RECENT events in Iraq and Syria confirm once again the major problem of religious-based conflict in our world. With the rise of the so-called Islamic State of Iraq and Syria (ISIS), the world is now confronted with another major problem. Though ISIS itself is about 4 years old, most were surprised when it became active in northern Iraq in the summer of 2014. And, it is now certainly the most major and most recent example of religious-based conflict in our world. Why? Because ISIS are a heterogeneous group of people, from many countries, who are over-emphasizing their social, cultural and religious differences with all others, are categorically against all beliefs other than their own, and are using conflict and violence to further that ideology
Shiite Muslims versus Sunni Muslims
The conflict between these two branches of Islam epitomized itself in the Iran-Iraq in the 1980′s which we have characterized as the Crusader War of the twentieth century.
The Muslim religion is the youngest of the great religions and carries inside of itself several dramatically divergent branches. Of these, one of the most radical is the Shiite, particularly as practiced in Iran. The fundamental Shiite branch of Islam, led in Iran by the then Ayatollah, Ruhollah Khomeni, set its sights on “converting” its neighbor in Iraq, which follows the more moderate beliefs of Sunniism, into Shiitism, in a manner sadly reminiscent of the Crusader Wars of the 11th, 12th and 13th centuries. Thus, it has been the missionary goal of Shiite Islam to form a united Muslim nation guided by the Koran, free of all wholly secular notions. Khomeni’s consuming ambition was to spread the wings of Shiite Islam over (at least) the other countries of the Persian Gulf region. This religious passion precludes the existence of any other religions in this region. Besides religious conversion, the Ayatollah desired Iraqi territory so he could make good on his threat to march two million of his followers through Baghdad on their way to Jerusalem. This war, which officially began on September 22, 1980, lasted more than eight years and cost hundreds of thousand of lives and untold property damage, including a number of foreign oil tankers and related vessels in the Persian Gulf.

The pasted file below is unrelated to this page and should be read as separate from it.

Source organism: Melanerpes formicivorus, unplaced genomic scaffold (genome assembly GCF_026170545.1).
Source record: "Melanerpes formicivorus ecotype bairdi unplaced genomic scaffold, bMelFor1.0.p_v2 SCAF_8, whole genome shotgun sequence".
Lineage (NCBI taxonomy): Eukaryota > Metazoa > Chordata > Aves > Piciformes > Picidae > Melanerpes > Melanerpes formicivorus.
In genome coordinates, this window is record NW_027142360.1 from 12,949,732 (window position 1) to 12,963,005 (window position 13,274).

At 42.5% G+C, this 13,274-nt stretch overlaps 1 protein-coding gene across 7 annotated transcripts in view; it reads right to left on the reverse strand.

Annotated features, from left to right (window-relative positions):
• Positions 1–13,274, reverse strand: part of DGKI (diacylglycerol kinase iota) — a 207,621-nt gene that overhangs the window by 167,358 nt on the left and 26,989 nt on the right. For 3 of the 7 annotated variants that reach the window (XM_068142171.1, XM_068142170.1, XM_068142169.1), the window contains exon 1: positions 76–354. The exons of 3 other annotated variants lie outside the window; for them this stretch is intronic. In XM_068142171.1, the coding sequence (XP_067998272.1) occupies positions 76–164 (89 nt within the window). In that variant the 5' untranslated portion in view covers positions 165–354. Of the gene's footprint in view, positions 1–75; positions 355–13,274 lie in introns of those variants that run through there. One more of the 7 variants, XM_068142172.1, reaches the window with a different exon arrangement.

Though this religious philosophy of Khomeni is clearly the aggressor philosophy of the two branches of Islam, it is curious to note that it was the Sunni under the regime of Saddam Hussein of Iraq that initiated the 1980 war with Iran. Iraqis frequently referred to it as Saddam’s Qadisiya, in reference to a battle in 637 A.D. during which the Arabs triumphed over superior numbers of Persians from the Sassanid Empire. As we know, Iran is Persian, not Arab, and a country of 44 million, as opposed to Iraq’s 27+ million people.
Though Khomeni has passed from the scene, there remain strong forces in both countries dedicated to his philosophy – causing unabated tensions. The so-called Second Gulf War which began in 2003 and succeeded in evicting Saddam Hussein and his Ba’ath Party from power has so far changed little of these powerful undercurrents between these two nations.
Iraq, itself, now being rid of the despot, Saddam Hussein, who for more than 30 years controlled – and even temporarily stopped – conflict between the Sunni and Shiite branches of Islam, now finds itself a hotbed of religious-based conflict between these two branches of that major religion. Sadly, as Iraq emerges from the totality of dictatorship, this new freedom and lack of iron-fisted control has opened the festering religious hatreds of yesteryear. The road to freedom from tyranny can be long and difficult.